Gaming has changed over the last few years, and trends have waxed and wane – some more annoying than others.
We’ve gone from complete games that released without the need for DLC, updates or pre-order incentives, to games that have more DLC than the initial game release.
But it’s not only DLC and pre-orders that make games so different these days, it’s a long list of things that make the gamers of today struggle with ridiculous obstacles when all they want to do is have a little fun.
Pre-order decisions are downright absurd
A new game is announced, and before you even see the gameplay, right after the teaser trailer, you get the deep voice saying, “Pre-order now for instant beta access and the Nuke Town exclusive map.”
Right at the bottom of the pre-order screen, you see the faint words “Nuke Town map is exclusive until early 2016”.
So what makes all of this so exclusive if what “exclusive” really means is that after 3 months, the entire world will be able to buy it?
Or, to drill down to the bedrock of our frustrations, why are those of us who refuse to purchase a game prior to its release being punished with lacking content?
We’re essentially being punished for wanting to wait for critical and peer review, or to wait and see how well the game actually works first, a legitimate concern given recent trends… *cough* Assassin’s Creed Unity and Batman: Arkham Knight *cough*
And just to add insult to injury, even when we do pre-order the game, because the confounded DLC incentive is too important to pass up, we don’t get another piece of DLC we want because we ordered it from a different retailer.
Season passes that add no real value
If pre-order incentives weren’t bad enough, you then get Season Passes that strive to offer “value added content” to the post game experience.
These Season Passes are often quite pricey at around $50 (R500 – R700) nowadays, depending on the game.
Most of the time, these passes have content that comes in the form of player skins, story missions and even multiplayer maps.
That’s great, until you realise that the Season Pass consists primarily of “light” content that really doesn’t add all that much, and the rare story mission or two is… well rare.
We’re not going to argue that Season Passes can’t be great, like Battlefield’s Premium service, adding a good amount of post-launch content.
But when the first bit of DLC drops too soon for the developers to have done anything but intentionally cut it out of the initial launch, well that just stings.
There’s never enough hard drive space
Games are not tiny anymore; they weigh in at over 50GB and at times reach over 65GB when you have downloaded maps and content and whatever else these games come with now.
Having a cupboard of 40 games does not mean that you just pop the disc in when you want to play anymore. There’s updates and installations to be done.
And after all is said and done, the consoles arrive with absurdly small hard drives.
Launch day, day one, patches
The bane of all launch days, the day one patch. Because no game is ready for launch anymore, and requires an update to fix the bugs that developers “conveniently” find while the game is in transit to retail.
These patches ruin our launch days and, at times, make the game unplayable online due to the size of them.
I remember picking up The Elder Scrolls Online: Tamriel Unlimited, only to be welcomed to a 15GB update on day one, making this online MMO nothing but a pretty box until a day after release.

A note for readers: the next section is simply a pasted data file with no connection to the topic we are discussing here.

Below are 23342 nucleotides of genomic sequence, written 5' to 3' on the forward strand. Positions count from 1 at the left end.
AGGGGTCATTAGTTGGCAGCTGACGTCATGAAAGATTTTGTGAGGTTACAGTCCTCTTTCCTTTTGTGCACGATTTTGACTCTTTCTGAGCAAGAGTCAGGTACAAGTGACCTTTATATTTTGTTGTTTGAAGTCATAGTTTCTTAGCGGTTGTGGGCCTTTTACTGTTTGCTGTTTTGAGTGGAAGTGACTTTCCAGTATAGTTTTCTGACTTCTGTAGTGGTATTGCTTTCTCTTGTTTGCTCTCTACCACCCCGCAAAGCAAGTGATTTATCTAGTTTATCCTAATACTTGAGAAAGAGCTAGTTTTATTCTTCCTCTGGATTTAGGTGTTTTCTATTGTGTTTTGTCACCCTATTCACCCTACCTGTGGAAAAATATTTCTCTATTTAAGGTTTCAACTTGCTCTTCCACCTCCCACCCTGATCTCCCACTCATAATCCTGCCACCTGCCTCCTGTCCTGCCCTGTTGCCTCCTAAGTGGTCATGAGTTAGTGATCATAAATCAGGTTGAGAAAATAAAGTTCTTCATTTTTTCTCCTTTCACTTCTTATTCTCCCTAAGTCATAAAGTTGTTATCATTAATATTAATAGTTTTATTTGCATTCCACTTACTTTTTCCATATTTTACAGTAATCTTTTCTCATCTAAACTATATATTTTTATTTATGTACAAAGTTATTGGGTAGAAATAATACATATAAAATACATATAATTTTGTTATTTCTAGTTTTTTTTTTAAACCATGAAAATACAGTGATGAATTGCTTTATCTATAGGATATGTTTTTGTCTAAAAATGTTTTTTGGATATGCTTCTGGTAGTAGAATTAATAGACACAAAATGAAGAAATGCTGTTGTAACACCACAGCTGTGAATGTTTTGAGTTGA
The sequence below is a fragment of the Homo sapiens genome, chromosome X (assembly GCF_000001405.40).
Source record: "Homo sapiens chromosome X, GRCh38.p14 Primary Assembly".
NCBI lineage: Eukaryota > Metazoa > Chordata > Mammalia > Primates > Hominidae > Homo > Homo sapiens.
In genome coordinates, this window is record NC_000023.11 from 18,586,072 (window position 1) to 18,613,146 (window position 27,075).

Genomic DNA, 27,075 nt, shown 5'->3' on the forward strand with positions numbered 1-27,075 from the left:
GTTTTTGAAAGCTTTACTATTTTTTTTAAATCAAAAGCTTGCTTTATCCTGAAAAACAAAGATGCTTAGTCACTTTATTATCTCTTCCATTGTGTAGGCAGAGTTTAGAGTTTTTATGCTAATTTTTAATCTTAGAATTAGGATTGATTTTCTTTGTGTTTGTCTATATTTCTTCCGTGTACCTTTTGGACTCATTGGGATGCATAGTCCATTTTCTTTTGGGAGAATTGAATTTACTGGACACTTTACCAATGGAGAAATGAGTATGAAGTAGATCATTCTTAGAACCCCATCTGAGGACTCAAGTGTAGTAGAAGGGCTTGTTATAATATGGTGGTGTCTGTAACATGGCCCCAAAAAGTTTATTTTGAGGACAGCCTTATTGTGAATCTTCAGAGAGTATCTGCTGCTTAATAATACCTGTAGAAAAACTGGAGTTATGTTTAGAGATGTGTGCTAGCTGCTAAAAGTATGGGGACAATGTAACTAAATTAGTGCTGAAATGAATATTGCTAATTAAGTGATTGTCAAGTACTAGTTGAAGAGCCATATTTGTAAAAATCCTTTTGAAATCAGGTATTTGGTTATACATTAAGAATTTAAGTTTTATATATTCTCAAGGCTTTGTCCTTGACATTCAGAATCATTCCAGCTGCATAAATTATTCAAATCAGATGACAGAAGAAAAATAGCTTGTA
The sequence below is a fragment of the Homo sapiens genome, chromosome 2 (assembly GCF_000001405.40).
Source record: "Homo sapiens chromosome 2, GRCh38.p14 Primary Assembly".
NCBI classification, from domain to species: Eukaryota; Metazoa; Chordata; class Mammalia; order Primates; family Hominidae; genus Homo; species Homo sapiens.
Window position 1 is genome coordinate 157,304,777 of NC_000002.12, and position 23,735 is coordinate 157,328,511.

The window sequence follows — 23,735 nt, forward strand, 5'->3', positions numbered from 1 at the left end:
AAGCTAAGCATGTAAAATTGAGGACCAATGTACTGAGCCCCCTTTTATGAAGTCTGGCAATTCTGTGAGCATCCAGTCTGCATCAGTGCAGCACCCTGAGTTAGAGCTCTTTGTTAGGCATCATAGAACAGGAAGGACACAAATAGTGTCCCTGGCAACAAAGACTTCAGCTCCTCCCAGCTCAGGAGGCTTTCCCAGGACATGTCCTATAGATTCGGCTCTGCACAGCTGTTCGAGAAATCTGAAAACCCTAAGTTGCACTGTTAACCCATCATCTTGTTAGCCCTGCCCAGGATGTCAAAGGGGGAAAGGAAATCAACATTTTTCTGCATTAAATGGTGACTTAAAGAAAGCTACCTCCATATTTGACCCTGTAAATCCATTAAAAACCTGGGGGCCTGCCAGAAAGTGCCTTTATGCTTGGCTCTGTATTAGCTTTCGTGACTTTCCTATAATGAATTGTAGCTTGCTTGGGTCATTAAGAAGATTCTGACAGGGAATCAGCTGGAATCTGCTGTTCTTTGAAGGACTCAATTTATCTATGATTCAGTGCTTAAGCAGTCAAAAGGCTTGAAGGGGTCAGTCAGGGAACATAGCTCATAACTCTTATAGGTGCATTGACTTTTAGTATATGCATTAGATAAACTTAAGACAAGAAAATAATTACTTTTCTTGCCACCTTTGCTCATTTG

A post “day one patch” patch
So the day one patch failed to fix less than half of what was promised, those darn frame-rate issues keep appearing, the inventory is still a mess and for some reason there is no rain in game with a supposed dynamic weather system.
We then get fed another 3GB patch to try and sort those issues out, as well as the issues the day one patch introduced.
So, finally, after another 4 hour download and 3 days later, we can finally play the game.
Unfortunately, it’s just a matter of time before the next patch is released, one that includes “hotfixes” for the game.
Strangely enough, this patch weighs in at over 6GB… for a “hotfix” patch.
So you install the patch and carry on playing the game, and while you’re exploring the world, you stumble upon a placeholder for what is undoubtedly upcoming DLC.
Granted, DLC is a legitimate business practice we can get behind, when used correctly and with restraint, but all this does is advertise how incomplete your game is without the DLC.
It’s dodgy marketing, is what it is.
Delay after delay
The game that you so badly want to play; the game that finally releases next month, it’s been delayed again.
Let’s disregard the fact that gamers on another platform have been at it for near on a year already, but it does suck a little when you finally get hold of it for your platform and a sequel is announced.
We accept that delays are a reality nowadays, as development gets tougher, costs rise and more optimisation is needed for the sheer variety of platforms.
The strangest thing happens though, these “delayed” games are often more buggy than the ones that come out on time.
The Second Screen
Every game comes with an app now.
These apps “extend” the gaming experience from your console to your mobile phone and allow you to unlock certain in-game items and content by completing tedious puzzles and other tasks.
Want to open that chest in Assassin’s Creed Unity? Sorry, play the mobile app and get to the final level either by paying extra money or grinding for hours.
Or how about having to go to a game’s website if we want to learn about it’s world or experience its lore and narrative. Thanks for that Destiny.
What struggles do you face every day being part of a modern gaming world? Let us know in the comments and forum.